comes to salary negotiations, a two-letter word can cost you thousands
of dollars. If you say "OK" to the first offer you hear, you are essentially
throwing in the towel without a fight and giving up any hope that
your employer might have gone higher.
Jack Chapman, author of Negotiating Your Salary: How to Make $1000
a Minute, says everyone should say "Hmmm" to that first offer, whether
they are starting an entry level job or taking a salaried position.
Saying "Hmmm" to an initial pay offer could add another several
cents to an hourly wage or raise you from the bottom of a salary
range to the middle, he says.
Just as pauses in conversations are uncomfortable, a pause in salary
negotiations can make people ill at ease. If the interviewer offers
$50,000, a smart applicant will repeat that figure. "Fifty thousand,"
you'll say while tilting your head back to check out the ceiling
tiles in the room. "Hmmm."
The interviewer will likely be anxious to hear your response and
may ask what you think about the offer. He or she may even up the
offer without you having to do anything.
Your hesitation in responding has already made it clear that you
were not overwhelmed with the offer. You have set the stage to counter.
Now it's time to put your research to work. If you have done your
research well, you should know the expected range for this job,
and you can now begin to position yourself favorably within the
Tell the interviewer that your research has shown the range for
this job to be up to $55,000 and that you believe your experiences
qualify you to come in at the top end of the range. You'll probably
get a counter offer somewhere in between.
Even if the initial salary offer is exactly what you had hoped
for, it doesn't hurt to pause and reflect a little, Chapman says.
This shows you have some backbone, and most employers will respect
that. It shows what kind of employee you will be. It shows you will
be willing to stand up for what you believe in and be willing to
defend your work and the company in the marketplace.
An appropriate response to such an offer might be. "Well, that's
a generous offer and I think I'm inclined to accept it, but before
I make a decision I'd like to know..." Then you might diverge into
a discussion about when salary reviews typically are done and what
you might expect your salary path to be. You can come back and re-address
the salary offer. If the counter offer meets your expectations and
is reasonable, say that based on your research you think the offer
is a good one and you would like to accept it. If you're uncertain,
ask if you can consider the offer overnight and call them back first
thing in the morning.
You have demonstrated to the interviewer that you are thoughtful,
that you are knowledgeable and that you can hold your ground. This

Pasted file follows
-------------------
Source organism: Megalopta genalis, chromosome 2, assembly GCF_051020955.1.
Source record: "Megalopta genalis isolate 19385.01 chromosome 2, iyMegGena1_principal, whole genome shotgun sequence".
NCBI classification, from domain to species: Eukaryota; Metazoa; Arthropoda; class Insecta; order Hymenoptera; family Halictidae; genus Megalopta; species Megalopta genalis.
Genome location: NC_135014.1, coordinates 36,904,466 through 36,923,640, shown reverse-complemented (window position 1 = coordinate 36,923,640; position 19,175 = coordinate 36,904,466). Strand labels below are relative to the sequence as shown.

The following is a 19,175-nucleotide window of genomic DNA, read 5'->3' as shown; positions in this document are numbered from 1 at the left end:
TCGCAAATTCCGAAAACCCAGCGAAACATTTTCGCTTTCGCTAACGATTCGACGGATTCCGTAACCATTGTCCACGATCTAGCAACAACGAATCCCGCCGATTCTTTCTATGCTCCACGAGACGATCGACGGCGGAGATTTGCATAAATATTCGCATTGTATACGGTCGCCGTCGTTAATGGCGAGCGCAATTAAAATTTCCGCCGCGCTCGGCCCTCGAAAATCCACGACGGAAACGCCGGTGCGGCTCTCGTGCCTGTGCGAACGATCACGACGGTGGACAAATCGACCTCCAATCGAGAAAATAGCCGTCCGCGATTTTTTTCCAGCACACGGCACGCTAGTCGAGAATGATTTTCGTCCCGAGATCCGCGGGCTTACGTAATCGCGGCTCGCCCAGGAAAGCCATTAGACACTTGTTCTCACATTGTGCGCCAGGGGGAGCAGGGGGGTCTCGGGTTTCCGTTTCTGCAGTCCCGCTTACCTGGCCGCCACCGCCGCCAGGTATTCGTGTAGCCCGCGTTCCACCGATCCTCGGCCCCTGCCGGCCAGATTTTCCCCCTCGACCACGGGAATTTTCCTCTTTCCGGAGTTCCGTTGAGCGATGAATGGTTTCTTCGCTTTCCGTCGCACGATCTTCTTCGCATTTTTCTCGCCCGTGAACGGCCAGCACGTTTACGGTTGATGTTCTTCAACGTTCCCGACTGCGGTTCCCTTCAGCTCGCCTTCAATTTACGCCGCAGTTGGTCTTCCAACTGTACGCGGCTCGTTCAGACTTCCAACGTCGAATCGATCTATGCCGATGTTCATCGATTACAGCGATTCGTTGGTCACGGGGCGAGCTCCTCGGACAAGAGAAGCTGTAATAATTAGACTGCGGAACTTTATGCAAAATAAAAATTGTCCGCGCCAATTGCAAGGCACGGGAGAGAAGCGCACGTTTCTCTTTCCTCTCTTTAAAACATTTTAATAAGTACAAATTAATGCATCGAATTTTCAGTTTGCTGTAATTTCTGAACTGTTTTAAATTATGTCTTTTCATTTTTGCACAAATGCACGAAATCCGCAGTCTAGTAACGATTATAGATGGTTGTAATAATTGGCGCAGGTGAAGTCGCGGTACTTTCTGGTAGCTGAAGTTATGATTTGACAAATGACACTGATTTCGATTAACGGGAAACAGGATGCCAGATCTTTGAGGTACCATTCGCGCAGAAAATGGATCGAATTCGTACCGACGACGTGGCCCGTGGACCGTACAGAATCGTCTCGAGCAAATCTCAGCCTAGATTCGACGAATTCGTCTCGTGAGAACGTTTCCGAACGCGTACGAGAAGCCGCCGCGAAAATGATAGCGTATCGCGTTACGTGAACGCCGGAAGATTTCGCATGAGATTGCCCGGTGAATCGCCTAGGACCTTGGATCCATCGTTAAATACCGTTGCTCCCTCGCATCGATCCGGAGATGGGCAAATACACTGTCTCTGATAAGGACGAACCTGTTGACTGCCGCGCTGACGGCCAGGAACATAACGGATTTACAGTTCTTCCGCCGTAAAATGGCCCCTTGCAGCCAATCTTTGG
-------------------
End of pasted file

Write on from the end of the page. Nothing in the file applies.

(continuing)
is much preferable to jumping to a quick "OK."
"Have you ever sold a car?" Chapman asks. "Say you are asking $6,000
for the car. Someone comes and takes it for a spin. He comes back
and says he'll take it for $6,000. Right now you're probably thinking
you didn't ask enough for it and you feel bad that you let it go
But what if the guy comes back and says he'll give you $5,500 for
the car? You say no, $6,000 is the least you will take. So he buys
it for $6,000. "In both cases, you get $6,000 for the car, but in
one case you feel bad and in the other case you feel good." Even
if your salary negotiations don't net you a higher starting pay,
you will at least feel that you gave it your best shot and you will
have shown that you are a person who will stand up for yourself.
In Chapman's book, he lists rules for salary negotiations. The
first rule, he says, is to postpone salary talk until the interviewer
has had an opportunity to get to know you, to "sample the goods."
People always go over budget for things they really want, Chapman
says, and a company will go over budget if they really want you
- unless you have set the price too early. "Your best leverage is
when they are really interested in you."
An interviewer may begin the process by asking what salary you
want. You might respond by saying: "Could we talk about that a little
later on after I have learned a little more about the job?"
Or, the interviewer might say up front what the job pays and ask
you what you think of that. Again, postpone making a commitment.
Say something like: "I'd like to know more about the job before
I respond. Can we go ahead with the interview and see where I might
fit in the salary range for this position?"
Using the car image again, think of yourself test driving a new
car with lots of bells and whistles. Power windows and seats, sun
roof, CD player. You hadn't planned to spend that much when you
went into the dealership, but now you find you can't live without
all those things. You'll gladly pay another $25 a month to have
Your interviewer thinks the same way. If you wow them during your
interview, they will probably dig a little deeper when it finally
comes time to talk price.
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